According to a new report released by the U.S. Department of Energy’s National Renewable Energy Laboratory (NREL), soft costs accounted for 63.5% of total costs of residential solar installations, 56.7% for small commercial systems ( < 250kW) and 52% for large commercial systems ( ≥ 250kW) in 2012. The report, entitled, Benchmarking Non-Hardware Balance-of-System (Soft) Costs for U.S. Photovoltaic Systems, Using a Bottom-Up Approach and Installer Survey, broke down soft costs into the following categories: sales tax, supply chain costs, installer/developer profit, indirect corporate costs, transaction costs, customer acquisition, permit fee, PII labor, and installation labor.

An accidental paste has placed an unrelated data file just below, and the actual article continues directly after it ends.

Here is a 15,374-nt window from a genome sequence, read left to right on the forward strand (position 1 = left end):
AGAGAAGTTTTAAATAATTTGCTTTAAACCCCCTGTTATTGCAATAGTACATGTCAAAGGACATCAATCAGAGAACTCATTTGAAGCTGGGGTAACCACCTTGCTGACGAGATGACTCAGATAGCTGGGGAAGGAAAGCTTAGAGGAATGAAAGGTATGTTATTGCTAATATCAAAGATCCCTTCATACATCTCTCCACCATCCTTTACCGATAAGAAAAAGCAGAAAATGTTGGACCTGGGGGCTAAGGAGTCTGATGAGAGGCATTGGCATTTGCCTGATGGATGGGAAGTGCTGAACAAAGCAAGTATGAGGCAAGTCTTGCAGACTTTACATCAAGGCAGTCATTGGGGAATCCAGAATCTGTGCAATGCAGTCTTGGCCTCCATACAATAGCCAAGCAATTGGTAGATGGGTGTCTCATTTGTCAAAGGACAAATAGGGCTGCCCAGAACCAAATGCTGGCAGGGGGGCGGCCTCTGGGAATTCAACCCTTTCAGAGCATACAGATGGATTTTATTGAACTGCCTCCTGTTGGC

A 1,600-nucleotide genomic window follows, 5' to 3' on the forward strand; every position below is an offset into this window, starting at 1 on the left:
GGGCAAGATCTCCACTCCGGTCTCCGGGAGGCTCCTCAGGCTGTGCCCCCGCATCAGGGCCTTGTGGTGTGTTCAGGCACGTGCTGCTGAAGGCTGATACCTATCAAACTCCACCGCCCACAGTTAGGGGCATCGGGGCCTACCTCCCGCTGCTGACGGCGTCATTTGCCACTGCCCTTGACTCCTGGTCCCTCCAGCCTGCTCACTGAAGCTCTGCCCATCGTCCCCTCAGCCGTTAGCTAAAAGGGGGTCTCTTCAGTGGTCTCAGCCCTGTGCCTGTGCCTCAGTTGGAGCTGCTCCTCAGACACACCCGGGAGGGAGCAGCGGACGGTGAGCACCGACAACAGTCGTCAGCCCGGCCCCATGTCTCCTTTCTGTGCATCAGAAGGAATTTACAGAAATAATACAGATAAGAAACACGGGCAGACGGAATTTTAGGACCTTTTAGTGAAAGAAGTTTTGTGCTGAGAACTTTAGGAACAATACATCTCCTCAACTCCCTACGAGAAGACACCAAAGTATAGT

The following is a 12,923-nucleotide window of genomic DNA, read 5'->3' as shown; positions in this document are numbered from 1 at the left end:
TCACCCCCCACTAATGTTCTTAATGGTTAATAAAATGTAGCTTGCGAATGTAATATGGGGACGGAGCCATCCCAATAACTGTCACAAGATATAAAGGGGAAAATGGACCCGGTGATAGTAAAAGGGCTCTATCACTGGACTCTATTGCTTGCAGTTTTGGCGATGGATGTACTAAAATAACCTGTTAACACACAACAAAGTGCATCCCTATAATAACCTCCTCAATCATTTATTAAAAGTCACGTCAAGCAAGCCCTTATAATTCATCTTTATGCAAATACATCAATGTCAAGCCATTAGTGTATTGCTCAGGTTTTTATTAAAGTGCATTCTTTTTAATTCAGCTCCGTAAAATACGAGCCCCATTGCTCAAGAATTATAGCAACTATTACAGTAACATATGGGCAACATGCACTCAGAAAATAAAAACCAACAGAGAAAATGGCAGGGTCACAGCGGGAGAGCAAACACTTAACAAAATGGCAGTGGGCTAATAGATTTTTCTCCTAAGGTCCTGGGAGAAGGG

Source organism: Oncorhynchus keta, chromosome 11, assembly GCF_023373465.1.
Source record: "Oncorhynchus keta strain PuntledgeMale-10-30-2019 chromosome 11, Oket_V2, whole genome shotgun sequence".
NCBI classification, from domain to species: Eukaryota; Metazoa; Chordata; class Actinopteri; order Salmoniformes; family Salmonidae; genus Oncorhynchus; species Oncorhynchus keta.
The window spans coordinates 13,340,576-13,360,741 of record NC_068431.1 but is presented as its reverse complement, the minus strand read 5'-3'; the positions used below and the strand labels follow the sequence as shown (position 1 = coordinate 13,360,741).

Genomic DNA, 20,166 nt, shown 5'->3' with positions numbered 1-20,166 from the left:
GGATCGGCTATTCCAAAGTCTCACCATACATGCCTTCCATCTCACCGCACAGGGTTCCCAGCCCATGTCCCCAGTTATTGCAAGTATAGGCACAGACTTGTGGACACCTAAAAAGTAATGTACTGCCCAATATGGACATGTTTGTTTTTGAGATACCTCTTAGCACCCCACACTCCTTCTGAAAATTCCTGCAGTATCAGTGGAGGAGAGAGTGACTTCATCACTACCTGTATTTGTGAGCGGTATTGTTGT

The results of this new report should come as no surprise given the decline in solar PV hardware costs in recent years. The report noted that residential solar PV prices have dropped from approximately $3.30/W in 2010 to $1.83/W in 2012.
Supply chain costs, installation labor, and customer acquisition were the top three soft costs for residential solar installations. Customer acquisition costs varied widely among low volume installers. For small commercial systems and large commercial systems, the top three soft costs were installer/developer profit, indirect corporate costs, and supply chain costs.
The report also sought to better understand the costs associated with financing as approximately 68% of all U.S. residential systems were financed in 2012. The report noted that because such costs are fixed, the cost per watt is largely determined based on sales volume.
The full report is available here.
Walter Wang is Managing Editor of CleanTechies. Follow Walter on Twitter: @energytaxprof